Out on the flight line, an MQ-9 Reaper sits under a sunshade. As Col. John Montgomery, vice commander of the wing, walks up to the plane, the distinct scent of jet fuel wafts by on the hot spring breeze. The Reaper is twice the size of the Predator, which pilots half-jokingly compare to flying a toy model aircraft. At an airspeed of about 120 knots, the Predator is comparable to a Cessna, they say. The Reaper, on the other hand, can fly at about 240 knots and up to 50,000 feet and has a wider wingspan than the A-10 Lightning II aircraft.
“It feels like a plane, it smells like one,” says Montgomery, also an F-16 fighter pilot.
Driven by the high demand for the General Atomics-built unmanned aerial vehicles, the military rushed the Reaper to the battlefield last fall — a year early. It began flying operations as part of the 42nd Attack Squadron — the sole unmanned squadron so designated because of the aircraft’s strike capabilities, says Chambliss. The other four Predator squadrons are called reconnaissance squadrons.
“The Reaper is an attack asset,” he says. It’s a much more capable aircraft than the Predator, he adds, because it can carry a much larger weapons load.
The Reaper is armed with Hellfire air-to-ground missiles along with two types of precision-guided bombs, the GBU-12 Paveway II and the GBU-38 Joint Direct Attack Munitions (JDAM).
“That’s made a huge difference already. We’re putting a lot more ordnance on target supporting the guys on the ground with that airplane,” says Chambliss.
The wing in late spring expected to receive the new GBU-49, a Global Positioning System-guided JDAM bomb, for the Reaper. The 500-pound munition is a laser-guided weapon similar to the Paveway II, but its on-board GPS kit will give Reapers the ability to drop bombs in all weather conditions.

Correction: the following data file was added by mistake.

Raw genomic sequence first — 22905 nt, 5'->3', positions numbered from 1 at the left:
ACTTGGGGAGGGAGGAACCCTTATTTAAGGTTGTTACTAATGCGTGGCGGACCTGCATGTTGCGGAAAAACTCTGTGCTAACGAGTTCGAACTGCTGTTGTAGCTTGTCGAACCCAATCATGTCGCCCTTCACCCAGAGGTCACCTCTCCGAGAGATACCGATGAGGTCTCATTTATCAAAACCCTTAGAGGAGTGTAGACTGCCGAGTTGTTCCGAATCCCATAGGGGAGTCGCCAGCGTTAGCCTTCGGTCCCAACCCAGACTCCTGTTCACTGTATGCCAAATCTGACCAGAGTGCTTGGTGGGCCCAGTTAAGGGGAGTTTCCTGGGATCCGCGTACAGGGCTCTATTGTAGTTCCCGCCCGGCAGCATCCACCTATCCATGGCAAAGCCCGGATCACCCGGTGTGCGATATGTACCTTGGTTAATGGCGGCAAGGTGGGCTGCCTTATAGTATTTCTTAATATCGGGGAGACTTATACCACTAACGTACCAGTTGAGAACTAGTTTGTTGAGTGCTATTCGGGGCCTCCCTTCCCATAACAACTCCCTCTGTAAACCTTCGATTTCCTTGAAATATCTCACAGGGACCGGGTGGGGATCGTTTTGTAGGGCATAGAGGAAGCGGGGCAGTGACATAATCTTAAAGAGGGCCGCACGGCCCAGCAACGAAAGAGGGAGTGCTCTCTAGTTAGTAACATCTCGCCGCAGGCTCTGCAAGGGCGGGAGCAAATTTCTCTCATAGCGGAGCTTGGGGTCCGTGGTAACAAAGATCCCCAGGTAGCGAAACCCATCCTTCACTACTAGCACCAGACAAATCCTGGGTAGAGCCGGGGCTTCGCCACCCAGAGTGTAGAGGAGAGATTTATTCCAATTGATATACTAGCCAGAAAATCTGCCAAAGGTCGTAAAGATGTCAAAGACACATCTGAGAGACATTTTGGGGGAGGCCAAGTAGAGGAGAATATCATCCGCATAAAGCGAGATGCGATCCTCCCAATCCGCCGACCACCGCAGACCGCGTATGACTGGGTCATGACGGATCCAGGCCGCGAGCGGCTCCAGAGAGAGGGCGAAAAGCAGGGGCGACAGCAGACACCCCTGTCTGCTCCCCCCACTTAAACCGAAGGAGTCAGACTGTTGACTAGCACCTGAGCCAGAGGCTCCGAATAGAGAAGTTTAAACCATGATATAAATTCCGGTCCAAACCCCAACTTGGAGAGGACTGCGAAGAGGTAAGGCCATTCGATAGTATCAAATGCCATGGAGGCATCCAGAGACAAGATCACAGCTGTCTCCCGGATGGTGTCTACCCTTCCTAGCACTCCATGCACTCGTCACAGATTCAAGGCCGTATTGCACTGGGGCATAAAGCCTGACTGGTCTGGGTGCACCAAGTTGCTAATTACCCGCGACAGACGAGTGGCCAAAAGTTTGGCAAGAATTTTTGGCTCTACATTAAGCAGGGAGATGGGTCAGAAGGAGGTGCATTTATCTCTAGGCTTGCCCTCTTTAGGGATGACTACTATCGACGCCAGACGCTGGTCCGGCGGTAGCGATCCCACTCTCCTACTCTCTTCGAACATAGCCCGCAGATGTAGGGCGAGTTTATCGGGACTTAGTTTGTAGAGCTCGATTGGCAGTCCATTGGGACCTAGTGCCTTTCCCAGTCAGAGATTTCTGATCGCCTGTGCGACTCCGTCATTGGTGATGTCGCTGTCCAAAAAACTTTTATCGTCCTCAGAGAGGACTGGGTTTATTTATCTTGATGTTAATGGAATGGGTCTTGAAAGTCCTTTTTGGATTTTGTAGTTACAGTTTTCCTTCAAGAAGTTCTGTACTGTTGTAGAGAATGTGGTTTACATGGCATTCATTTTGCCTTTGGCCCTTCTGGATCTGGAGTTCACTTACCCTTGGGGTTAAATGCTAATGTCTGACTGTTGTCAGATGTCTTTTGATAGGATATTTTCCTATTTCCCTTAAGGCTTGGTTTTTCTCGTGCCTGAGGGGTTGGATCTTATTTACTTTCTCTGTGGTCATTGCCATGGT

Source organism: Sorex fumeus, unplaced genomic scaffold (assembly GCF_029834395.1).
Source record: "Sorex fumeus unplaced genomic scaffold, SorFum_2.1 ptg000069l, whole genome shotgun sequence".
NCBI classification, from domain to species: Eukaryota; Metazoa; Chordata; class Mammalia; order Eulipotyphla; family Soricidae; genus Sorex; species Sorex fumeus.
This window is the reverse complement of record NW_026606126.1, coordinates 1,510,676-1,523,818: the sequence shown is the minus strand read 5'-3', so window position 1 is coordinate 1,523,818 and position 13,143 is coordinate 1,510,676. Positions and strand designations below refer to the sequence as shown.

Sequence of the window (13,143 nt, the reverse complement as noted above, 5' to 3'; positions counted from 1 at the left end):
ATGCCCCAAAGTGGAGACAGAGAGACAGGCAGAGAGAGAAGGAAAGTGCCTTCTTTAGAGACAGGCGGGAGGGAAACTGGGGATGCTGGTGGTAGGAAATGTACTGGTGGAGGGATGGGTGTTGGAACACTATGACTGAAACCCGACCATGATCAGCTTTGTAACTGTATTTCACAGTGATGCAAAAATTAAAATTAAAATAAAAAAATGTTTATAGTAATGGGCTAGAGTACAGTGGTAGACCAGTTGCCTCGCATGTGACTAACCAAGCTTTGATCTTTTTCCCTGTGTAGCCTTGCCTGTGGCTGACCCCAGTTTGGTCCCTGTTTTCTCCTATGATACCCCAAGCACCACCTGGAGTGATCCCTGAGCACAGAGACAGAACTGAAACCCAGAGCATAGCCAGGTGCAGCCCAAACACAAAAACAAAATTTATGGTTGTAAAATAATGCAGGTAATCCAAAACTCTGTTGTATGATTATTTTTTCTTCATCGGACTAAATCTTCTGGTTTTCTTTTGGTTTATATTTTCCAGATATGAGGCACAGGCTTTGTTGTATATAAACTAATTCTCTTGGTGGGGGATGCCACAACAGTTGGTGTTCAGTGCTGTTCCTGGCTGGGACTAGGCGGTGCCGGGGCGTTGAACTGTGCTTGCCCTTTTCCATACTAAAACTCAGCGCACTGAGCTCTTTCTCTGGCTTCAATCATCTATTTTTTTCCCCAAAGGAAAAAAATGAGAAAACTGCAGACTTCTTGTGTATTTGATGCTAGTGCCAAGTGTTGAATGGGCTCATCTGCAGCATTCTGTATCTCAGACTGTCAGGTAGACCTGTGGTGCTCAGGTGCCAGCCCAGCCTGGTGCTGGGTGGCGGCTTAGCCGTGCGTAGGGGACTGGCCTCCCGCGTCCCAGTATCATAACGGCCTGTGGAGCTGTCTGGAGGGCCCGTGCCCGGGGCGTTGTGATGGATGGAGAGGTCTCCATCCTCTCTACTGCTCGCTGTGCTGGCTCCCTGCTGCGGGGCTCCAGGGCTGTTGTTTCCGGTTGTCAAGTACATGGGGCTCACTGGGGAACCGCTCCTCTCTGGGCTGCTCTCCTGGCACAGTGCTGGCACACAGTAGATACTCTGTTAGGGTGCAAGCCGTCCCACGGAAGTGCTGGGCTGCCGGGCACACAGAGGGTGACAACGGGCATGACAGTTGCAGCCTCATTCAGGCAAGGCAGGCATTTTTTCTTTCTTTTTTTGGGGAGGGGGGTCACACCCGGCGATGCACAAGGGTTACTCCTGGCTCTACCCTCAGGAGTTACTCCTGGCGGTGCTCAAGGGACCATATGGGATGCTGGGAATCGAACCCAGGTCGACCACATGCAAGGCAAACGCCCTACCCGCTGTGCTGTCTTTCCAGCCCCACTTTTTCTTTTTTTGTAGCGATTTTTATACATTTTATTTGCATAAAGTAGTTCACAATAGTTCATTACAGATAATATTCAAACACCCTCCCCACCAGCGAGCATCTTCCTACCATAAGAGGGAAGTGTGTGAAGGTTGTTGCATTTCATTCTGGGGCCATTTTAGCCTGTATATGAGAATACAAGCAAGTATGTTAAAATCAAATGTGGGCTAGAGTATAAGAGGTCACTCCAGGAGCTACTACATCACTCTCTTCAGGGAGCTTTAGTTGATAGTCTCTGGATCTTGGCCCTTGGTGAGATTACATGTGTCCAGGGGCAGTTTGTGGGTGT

Another addition to the Predator arsenal is a new laser marker for Hellfire missiles that allows them to hit small targets and buildings more precisely. The laser marker also has been useful in guiding manned aircraft to drop weapons on targets — a method known as “buddy lasing.”
Chambliss says while flying in his F-16 two years ago, he might have had only 10 minutes worth of fuel to find a target, put the laser on it and hit it. Today, Predators that have been in the air for hours or even days can point a more accurate laser on the target and allow the fighters to hit them in even less time.
Though the bulk of the Predator missions is devoted to intelligence, surveillance and reconnaissance — totaling 10,413 hours last year and almost 6,000 hours as of June this year — the Predators are involved in at least two raids each day, says Chambliss. Their lasers can spotlight specific buildings for nighttime operations. Last year, they participated in 789 raids. In the first six months of this year, Predators and Reapers already have assisted in 649 raids so far.
Flight hours also are increasing rapidly. In 2006, Predators flew a total of 50,500 hours. Last year, they flew 82,000 hours, and this year Chambliss expects totals of about 120,000 — 10 times the number of hours his last F-16 squadron flew annually. “That’s just a huge presence over the target area, working for the guys on the ground,” he says.
When the Air Force F-15s were grounded late last year after a spate of mishaps, the Predators were the only strike aircraft flying in Afghanistan for some time.
“Back in the old days, it used to be that the UAVs did the dumb, dirty and dangerous. That’s not true anymore. We’re conducting very complex, multi-ship tactics and operations that nobody would ever term as dumb,” he says.
It is unlikely, however, that unmanned systems will put the manned strike aircraft out of business, he says. Rather, a mix of the two aircraft will become the norm in the Air Force, he adds. “The real question is, what can I do with an unmanned asset that frees up a manned asset to go do a more complicated war mission that requires somebody in that cockpit.”